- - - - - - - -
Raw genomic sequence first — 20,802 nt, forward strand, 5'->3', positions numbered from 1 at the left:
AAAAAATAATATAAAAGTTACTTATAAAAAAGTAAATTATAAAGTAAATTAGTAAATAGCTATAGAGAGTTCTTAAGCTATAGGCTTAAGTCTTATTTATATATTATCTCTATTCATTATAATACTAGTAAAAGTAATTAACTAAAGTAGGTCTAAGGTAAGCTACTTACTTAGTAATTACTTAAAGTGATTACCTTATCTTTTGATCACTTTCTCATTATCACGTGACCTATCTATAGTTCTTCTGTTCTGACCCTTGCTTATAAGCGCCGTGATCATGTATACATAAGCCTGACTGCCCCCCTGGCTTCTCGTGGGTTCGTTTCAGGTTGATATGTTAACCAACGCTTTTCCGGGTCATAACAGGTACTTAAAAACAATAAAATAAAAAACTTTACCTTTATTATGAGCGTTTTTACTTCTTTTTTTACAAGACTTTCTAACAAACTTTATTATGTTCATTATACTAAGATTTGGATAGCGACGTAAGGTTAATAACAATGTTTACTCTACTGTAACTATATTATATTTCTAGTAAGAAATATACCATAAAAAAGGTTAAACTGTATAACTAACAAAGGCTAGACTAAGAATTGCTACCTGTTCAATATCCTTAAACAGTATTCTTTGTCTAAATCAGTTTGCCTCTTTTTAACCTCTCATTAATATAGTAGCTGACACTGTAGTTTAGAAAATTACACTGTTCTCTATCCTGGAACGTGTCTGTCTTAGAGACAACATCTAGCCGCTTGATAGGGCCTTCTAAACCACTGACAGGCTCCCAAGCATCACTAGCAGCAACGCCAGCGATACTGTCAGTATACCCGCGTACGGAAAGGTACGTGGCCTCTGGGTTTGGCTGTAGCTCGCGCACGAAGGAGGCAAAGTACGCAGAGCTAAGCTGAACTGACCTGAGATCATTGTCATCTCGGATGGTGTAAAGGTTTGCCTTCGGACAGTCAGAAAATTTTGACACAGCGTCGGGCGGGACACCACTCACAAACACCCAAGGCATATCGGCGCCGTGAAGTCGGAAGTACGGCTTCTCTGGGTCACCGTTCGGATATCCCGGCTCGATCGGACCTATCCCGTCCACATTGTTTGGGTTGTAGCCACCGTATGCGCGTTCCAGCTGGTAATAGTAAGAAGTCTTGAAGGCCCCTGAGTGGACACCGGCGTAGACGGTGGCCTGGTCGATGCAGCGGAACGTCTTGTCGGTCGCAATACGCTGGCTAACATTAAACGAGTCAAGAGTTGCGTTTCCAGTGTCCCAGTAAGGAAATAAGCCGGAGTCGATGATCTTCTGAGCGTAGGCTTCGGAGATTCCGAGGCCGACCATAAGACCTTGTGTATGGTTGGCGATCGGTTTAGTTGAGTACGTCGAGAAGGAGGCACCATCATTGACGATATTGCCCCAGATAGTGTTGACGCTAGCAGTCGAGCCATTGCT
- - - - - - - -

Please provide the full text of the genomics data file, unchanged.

Raw genomic sequence first — 20,802 nt, forward strand, 5'->3', positions numbered from 1 at the left:
AAAAAATAATATAAAAGTTACTTATAAAAAAGTAAATTATAAAGTAAATTAGTAAATAGCTATAGAGAGTTCTTAAGCTATAGGCTTAAGTCTTATTTATATATTATCTCTATTCATTATAATACTAGTAAAAGTAATTAACTAAAGTAGGTCTAAGGTAAGCTACTTACTTAGTAATTACTTAAAGTGATTACCTTATCTTTTGATCACTTTCTCATTATCACGTGACCTATCTATAGTTCTTCTGTTCTGACCCTTGCTTATAAGCGCCGTGATCATGTATACATAAGCCTGACTGCCCCCCTGGCTTCTCGTGGGTTCGTTTCAGGTTGATATGTTAACCAACGCTTTTCCGGGTCATAACAGGTACTTAAAAACAATAAAATAAAAAACTTTACCTTTATTATGAGCGTTTTTACTTCTTTTTTTACAAGACTTTCTAACAAACTTTATTATGTTCATTATACTAAGATTTGGATAGCGACGTAAGGTTAATAACAATGTTTACTCTACTGTAACTATATTATATTTCTAGTAAGAAATATACCATAAAAAAGGTTAAACTGTATAACTAACAAAGGCTAGACTAAGAATTGCTACCTGTTCAATATCCTTAAACAGTATTCTTTGTCTAAATCAGTTTGCCTCTTTTTAACCTCTCATTAATATAGTAGCTGACACTGTAGTTTAGAAAATTACACTGTTCTCTATCCTGGAACGTGTCTGTCTTAGAGACAACATCTAGCCGCTTGATAGGGCCTTCTAAACCACTGACAGGCTCCCAAGCATCACTAGCAGCAACGCCAGCGATACTGTCAGTATACCCGCGTACGGAAAGGTACGTGGCCTCTGGGTTTGGCTGTAGCTCGCGCACGAAGGAGGCAAAGTACGCAGAGCTAAGCTGAACTGACCTGAGATCATTGTCATCTCGGATGGTGTAAAGGTTTGCCTTCGGACAGTCAGAAAATTTTGACACAGCGTCGGGCGGGACACCACTCACAAACACCCAAGGCATATCGGCGCCGTGAAGTCGGAAGTACGGCTTCTCTGGGTCACCGTTCGGATATCCCGGCTCGATCGGACCTATCCCGTCCACATTGTTTGGGTTGTAGCCACCGTATGCGCGTTCCAGCTGGTAATAGTAAGAAGTCTTGAAGGCCCCTGAGTGGACACCGGCGTAGACGGTGGCCTGGTCGATGCAGCGGAACGTCTTGTCGGTCGCAATACGCTGGCTAACATTAAACGAGTCAAGAGTTGCGTTTCCAGTGTCCCAGTAAGGAAATAAGCCGGAGTCGATGATCTTCTGAGCGTAGGCTTCGGAGATTCCGAGGCCGACCATAAGACCTTGTGTATGGTTGGCGATCGGTTTAGTTGAGTACGTCGAGAAGGAGGCACCATCATTGACGATATTGCCCCAGATAGTGTTGACGCTAGCAGTCGAGCCATTGCT